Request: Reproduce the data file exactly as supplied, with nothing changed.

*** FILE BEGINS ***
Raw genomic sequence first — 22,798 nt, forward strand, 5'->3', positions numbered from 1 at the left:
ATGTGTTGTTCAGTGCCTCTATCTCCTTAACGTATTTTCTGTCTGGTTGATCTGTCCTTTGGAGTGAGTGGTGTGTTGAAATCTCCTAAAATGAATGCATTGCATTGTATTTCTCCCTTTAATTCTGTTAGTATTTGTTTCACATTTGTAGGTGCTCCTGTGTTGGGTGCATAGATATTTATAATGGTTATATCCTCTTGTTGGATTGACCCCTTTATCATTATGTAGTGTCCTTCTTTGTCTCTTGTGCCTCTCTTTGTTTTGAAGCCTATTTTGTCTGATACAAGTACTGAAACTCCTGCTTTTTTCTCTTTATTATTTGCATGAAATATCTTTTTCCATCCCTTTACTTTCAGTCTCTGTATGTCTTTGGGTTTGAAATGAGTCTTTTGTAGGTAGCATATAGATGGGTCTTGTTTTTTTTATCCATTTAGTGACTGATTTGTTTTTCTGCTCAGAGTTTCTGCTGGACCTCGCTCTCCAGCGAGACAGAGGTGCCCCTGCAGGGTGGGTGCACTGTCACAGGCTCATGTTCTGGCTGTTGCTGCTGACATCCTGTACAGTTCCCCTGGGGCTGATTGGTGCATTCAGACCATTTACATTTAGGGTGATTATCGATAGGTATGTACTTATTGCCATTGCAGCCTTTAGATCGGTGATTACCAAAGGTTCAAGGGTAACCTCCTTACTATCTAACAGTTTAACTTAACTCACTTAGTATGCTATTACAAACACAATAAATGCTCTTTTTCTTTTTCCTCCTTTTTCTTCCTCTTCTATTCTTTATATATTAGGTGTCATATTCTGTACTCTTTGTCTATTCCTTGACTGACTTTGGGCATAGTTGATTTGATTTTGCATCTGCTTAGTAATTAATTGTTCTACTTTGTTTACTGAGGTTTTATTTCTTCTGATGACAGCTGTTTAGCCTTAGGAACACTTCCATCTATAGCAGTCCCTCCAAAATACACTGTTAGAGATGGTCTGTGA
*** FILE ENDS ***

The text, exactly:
Raw genomic sequence first — 22,798 nt, forward strand, 5'->3', positions numbered from 1 at the left:
ATGTGTTGTTCAGTGCCTCTATCTCCTTAACGTATTTTCTGTCTGGTTGATCTGTCCTTTGGAGTGAGTGGTGTGTTGAAATCTCCTAAAATGAATGCATTGCATTGTATTTCTCCCTTTAATTCTGTTAGTATTTGTTTCACATTTGTAGGTGCTCCTGTGTTGGGTGCATAGATATTTATAATGGTTATATCCTCTTGTTGGATTGACCCCTTTATCATTATGTAGTGTCCTTCTTTGTCTCTTGTGCCTCTCTTTGTTTTGAAGCCTATTTTGTCTGATACAAGTACTGAAACTCCTGCTTTTTTCTCTTTATTATTTGCATGAAATATCTTTTTCCATCCCTTTACTTTCAGTCTCTGTATGTCTTTGGGTTTGAAATGAGTCTTTTGTAGGTAGCATATAGATGGGTCTTGTTTTTTTTATCCATTTAGTGACTGATTTGTTTTTCTGCTCAGAGTTTCTGCTGGACCTCGCTCTCCAGCGAGACAGAGGTGCCCCTGCAGGGTGGGTGCACTGTCACAGGCTCATGTTCTGGCTGTTGCTGCTGACATCCTGTACAGTTCCCCTGGGGCTGATTGGTGCATTCAGACCATTTACATTTAGGGTGATTATCGATAGGTATGTACTTATTGCCATTGCAGCCTTTAGATCGGTGATTACCAAAGGTTCAAGGGTAACCTCCTTACTATCTAACAGTTTAACTTAACTCACTTAGTATGCTATTACAAACACAATAAATGCTCTTTTTCTTTTTCCTCCTTTTTCTTCCTCTTCTATTCTTTATATATTAGGTGTCATATTCTGTACTCTTTGTCTATTCCTTGACTGACTTTGGGCATAGTTGATTTGATTTTGCATCTGCTTAGTAATTAATTGTTCTACTTTGTTTACTGAGGTTTTATTTCTTCTGATGACAGCTGTTTAGCCTTAGGAACACTTCCATCTATAGCAGTCCCTCCAAAATACACTGTTAGAGATGGTCTGTGA